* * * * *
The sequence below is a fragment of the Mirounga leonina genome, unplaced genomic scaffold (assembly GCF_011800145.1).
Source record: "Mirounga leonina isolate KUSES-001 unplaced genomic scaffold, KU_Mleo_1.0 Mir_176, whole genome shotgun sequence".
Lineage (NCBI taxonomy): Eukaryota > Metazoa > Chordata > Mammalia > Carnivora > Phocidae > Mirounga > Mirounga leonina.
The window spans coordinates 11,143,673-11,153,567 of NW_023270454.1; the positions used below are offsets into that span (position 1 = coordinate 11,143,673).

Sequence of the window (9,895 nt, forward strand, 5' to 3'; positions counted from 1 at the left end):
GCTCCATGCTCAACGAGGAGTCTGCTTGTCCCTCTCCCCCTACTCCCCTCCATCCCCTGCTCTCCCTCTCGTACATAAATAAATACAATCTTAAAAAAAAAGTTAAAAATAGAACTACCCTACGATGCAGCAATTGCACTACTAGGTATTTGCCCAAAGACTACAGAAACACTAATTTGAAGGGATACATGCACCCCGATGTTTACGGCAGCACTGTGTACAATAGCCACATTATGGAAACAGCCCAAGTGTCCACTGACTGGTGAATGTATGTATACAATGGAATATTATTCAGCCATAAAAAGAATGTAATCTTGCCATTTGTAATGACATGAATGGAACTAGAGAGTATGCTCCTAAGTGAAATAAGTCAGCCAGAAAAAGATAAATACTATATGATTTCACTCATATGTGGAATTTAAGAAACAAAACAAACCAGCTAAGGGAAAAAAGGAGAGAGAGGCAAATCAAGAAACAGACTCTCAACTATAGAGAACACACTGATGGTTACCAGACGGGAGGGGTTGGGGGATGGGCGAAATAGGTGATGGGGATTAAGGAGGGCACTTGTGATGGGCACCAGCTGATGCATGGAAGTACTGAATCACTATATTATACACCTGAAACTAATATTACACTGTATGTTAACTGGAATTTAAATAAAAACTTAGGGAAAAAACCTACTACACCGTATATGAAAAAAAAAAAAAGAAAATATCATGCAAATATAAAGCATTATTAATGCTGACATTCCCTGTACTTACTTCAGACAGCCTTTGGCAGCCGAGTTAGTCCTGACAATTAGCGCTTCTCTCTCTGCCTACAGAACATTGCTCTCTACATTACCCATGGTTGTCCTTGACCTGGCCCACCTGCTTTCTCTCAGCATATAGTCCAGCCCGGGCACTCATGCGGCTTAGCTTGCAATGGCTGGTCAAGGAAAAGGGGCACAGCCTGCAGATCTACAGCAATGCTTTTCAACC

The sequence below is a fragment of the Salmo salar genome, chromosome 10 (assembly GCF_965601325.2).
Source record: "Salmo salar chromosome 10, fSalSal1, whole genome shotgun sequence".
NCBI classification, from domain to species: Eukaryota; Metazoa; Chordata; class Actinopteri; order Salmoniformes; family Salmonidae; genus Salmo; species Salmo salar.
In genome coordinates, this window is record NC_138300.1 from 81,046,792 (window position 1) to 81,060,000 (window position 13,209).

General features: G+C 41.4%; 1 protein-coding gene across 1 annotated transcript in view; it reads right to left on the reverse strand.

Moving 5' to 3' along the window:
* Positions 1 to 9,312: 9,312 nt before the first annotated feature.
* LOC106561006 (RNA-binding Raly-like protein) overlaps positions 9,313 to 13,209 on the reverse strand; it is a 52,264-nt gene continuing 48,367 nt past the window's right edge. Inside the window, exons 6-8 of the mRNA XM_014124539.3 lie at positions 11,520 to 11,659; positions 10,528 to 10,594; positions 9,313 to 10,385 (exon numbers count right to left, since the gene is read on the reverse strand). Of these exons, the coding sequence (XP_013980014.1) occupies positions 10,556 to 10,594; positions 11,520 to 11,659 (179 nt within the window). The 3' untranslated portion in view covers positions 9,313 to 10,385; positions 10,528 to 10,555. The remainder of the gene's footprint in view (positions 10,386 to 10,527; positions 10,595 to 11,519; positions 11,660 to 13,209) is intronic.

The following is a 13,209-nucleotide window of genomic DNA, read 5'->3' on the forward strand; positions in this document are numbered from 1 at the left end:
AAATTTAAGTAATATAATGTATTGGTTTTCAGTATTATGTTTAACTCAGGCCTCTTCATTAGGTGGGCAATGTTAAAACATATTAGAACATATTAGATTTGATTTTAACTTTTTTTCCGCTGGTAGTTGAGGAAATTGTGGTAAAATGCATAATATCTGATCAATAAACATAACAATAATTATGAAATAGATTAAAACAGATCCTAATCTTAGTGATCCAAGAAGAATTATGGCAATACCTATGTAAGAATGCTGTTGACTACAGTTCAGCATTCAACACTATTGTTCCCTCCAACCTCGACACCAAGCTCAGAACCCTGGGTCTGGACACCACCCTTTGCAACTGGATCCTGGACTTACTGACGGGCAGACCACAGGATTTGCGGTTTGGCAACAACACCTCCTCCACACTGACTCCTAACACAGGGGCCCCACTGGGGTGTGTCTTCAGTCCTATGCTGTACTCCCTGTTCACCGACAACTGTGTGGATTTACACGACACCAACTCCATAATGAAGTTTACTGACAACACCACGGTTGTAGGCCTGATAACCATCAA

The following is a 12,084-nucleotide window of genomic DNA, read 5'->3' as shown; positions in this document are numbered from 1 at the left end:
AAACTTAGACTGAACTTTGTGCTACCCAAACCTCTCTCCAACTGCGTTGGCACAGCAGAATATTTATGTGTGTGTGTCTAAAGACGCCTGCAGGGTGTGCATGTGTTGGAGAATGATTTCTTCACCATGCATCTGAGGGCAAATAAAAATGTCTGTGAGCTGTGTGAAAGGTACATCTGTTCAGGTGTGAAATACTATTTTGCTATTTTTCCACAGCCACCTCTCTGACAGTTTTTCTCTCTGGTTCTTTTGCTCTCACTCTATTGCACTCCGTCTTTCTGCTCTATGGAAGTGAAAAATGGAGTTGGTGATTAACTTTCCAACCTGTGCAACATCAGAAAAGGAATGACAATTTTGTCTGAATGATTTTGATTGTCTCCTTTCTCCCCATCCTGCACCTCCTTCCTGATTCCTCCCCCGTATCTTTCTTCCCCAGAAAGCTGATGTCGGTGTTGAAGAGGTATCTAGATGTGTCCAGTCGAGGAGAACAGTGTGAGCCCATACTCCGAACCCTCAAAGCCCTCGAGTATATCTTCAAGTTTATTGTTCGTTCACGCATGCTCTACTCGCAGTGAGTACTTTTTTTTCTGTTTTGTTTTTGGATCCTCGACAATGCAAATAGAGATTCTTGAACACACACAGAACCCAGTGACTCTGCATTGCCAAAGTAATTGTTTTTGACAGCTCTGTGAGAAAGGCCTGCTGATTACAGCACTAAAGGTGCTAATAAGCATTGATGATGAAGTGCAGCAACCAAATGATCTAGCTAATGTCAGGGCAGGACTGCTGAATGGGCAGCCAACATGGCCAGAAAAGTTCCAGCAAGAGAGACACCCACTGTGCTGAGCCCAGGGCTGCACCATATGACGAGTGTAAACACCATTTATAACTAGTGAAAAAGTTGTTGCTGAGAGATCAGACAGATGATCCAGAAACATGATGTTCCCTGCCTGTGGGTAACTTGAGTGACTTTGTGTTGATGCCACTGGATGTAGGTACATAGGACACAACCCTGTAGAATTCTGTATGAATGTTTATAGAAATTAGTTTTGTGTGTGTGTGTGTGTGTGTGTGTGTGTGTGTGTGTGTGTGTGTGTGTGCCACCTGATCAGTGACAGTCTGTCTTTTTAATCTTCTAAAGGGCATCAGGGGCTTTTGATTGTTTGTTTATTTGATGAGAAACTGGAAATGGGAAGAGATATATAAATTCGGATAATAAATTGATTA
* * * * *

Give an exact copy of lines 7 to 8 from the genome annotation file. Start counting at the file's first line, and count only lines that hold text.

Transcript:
The sequence below is a fragment of the Salmo salar genome, chromosome 10 (assembly GCF_965601325.2).
Source record: "Salmo salar chromosome 10, fSalSal1, whole genome shotgun sequence".